every kind of precipitation at our windscreen as photographed by Jackie. Sleet and snow were lashed by brisk gusts of north wind making the 6C degree dropped temperature feel much colder.

During an apparent cessation I left the car to photograph an eponymous sculpture on Woodcock Lane, and was soon beset by further soft white flakes and ice-hard pellets which spared the ubiquitous laurel blossoms.

I wandered around the rippling Wootton stream alongside which a pair of discarded wellies aroused speculation. Lengthy striate arboreal shadows criss-crossed water surfaces and cropped banks alike. The last picture in this gallery is by Jackie.

Fluffy cotton clouds soon replaced the earlier heavily laden ones as cerulean skies returned.

The widening of the A35 bridge at Holmsley, scheduled to be completed next week will not now be finished before June. The causeway leading to it is not normally a road on which it is sensible to stop. Now it is closed we were able to sneak along it and I could nip out and photograph the woodland and its denizens below.

The landscape of Longslade Heath was dotted with grazing and reclining ponies.

South Sway Lane’s verges were enhanced by robins and primroses.

This evening we dined on Jackie’s beef pie meal and/or chicken and vegetable stewp with which I drank Patrick Chodot Fleurie 2019.

Raising Robin’s Interest

At lunchtime Martin showed us the completed raised bed he finished this morning. He has concreted in the galvanised pins, put additional brackets on the corners, sifted and replaced some of the removed soil, and saved the plants that have been dug up.

These primroses may go back in, with a number of bulbs.

The activity aroused the interest of a pair of robins.

We have now agreed that Martin will help us on a regular basis.

This afternoon I published

On another decidedly dingy afternoon we visited Elizabeth who hasn’t been too well.

The sheep field opposite her home in Burnt House Lane, Pilley was well stocked.

This evening we dined on Jackie’s flavoursome liver and bacon casserole; creamy mashed potatoes; crunchy carrots and cauliflower, with which she drank Hoegaarden and I drank more of the Douro.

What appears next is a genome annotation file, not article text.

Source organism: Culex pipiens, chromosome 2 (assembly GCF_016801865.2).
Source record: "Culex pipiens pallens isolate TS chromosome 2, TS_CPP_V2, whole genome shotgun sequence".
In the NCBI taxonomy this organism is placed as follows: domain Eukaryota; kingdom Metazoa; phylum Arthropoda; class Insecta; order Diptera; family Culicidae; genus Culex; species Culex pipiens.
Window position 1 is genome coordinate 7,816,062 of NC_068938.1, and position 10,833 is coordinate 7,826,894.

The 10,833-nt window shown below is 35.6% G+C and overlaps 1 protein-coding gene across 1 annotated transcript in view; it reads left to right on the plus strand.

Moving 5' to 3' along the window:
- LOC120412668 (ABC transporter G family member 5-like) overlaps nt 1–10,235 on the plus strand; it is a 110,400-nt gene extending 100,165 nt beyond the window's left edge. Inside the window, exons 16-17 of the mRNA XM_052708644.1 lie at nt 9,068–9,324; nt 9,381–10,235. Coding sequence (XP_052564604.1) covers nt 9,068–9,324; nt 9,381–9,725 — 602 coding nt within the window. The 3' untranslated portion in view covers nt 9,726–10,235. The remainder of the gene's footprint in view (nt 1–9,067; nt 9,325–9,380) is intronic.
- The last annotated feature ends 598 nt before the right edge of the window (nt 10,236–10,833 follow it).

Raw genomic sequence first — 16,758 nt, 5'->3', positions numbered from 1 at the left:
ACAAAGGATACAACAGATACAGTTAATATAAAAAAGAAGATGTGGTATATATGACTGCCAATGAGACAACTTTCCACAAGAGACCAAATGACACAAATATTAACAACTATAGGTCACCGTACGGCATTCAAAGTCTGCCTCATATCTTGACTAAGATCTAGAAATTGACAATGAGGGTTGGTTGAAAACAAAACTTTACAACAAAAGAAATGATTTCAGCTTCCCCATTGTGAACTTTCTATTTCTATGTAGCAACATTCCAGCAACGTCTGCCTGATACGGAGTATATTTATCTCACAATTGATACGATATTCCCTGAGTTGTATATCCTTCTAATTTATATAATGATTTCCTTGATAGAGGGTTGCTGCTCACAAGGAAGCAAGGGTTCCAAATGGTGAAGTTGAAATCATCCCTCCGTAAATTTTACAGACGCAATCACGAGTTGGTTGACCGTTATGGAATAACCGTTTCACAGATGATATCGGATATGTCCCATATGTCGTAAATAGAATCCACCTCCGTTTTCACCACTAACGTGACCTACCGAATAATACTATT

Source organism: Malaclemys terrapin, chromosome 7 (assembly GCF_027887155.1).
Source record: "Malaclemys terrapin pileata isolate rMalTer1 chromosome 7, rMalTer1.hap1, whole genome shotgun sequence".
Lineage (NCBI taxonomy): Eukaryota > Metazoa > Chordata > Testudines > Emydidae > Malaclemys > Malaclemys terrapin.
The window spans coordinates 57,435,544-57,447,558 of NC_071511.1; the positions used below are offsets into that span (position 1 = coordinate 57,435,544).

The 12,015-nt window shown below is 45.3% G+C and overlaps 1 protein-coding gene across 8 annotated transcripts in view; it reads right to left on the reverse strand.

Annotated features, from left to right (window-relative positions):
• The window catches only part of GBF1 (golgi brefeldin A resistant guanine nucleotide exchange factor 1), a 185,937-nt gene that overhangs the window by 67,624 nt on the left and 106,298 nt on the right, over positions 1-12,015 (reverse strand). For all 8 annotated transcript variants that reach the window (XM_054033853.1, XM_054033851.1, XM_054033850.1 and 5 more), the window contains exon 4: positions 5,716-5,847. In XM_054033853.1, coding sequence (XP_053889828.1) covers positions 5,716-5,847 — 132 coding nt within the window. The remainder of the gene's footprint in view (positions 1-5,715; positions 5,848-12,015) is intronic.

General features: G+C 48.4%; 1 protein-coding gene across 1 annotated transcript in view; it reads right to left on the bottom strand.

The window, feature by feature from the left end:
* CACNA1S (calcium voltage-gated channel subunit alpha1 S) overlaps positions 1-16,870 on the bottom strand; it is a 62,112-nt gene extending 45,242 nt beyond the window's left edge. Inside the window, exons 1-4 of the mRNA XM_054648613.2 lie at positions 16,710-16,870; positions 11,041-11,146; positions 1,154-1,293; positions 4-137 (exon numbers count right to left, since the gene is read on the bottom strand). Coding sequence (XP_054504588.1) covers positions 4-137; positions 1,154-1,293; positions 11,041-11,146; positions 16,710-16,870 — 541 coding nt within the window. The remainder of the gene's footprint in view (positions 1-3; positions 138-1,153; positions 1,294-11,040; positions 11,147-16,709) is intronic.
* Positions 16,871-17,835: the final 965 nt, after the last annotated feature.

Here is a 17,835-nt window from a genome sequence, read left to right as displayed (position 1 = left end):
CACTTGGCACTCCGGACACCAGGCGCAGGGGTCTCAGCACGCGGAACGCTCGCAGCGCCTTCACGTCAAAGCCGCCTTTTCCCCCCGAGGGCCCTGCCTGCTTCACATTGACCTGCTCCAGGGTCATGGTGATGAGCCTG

Slow For Ponies

Today the weather was sun-bright-clear-chilly-cold.

We began by purchasing vegetables at Ferndene Farm Shop, then drove into the forest by way of

Beckley Common Road where Jackie parked, a jogger passed, and I pictured

the surrounding woodland where the harsh squawking of disturbed pheasants interrupted the melodic birdsong.

The next parking spot was a lay-by off the A35 where gorse bushes balls emulated stationary tumbleweed.

My next disembarkation was beside Lyndhurst Road where no discordant notes clashed with the avian melodies.

A friendly gentleman led a rope-tacked pony past the resting Modus while I photographed

more woodland and its reflecting stream.

I was surprised to see several euphorbia plants accompanying the primroses, celandines, and violets dotted among last year’s leaves carpeting the forest floor.

Along a side track leading to several private properties a number of large trees had fallen recently, and someone had lit a fire between two smaller trees, burning off some of the bark.

Showing signs of shedding their winter coats, ponies on Mill Lawn and the verges of Mill Lane tucked into their all day breakfasts.

Others trooped across Bisterne Close to sample something more prickly. A pair of cyclists stopped to take photographs. New Forest drivers are encouraged to display stickers stating “I go slow for ponies”. The animals crossing here make their requests on the tarmac.

For dinner this evening Jackie produced some of her thick, wholesome, chicken stewp with fresh crusty bread and we enjoyed eating it with, in her case, Hoegaarden, and in mine, more of the Bordeaux.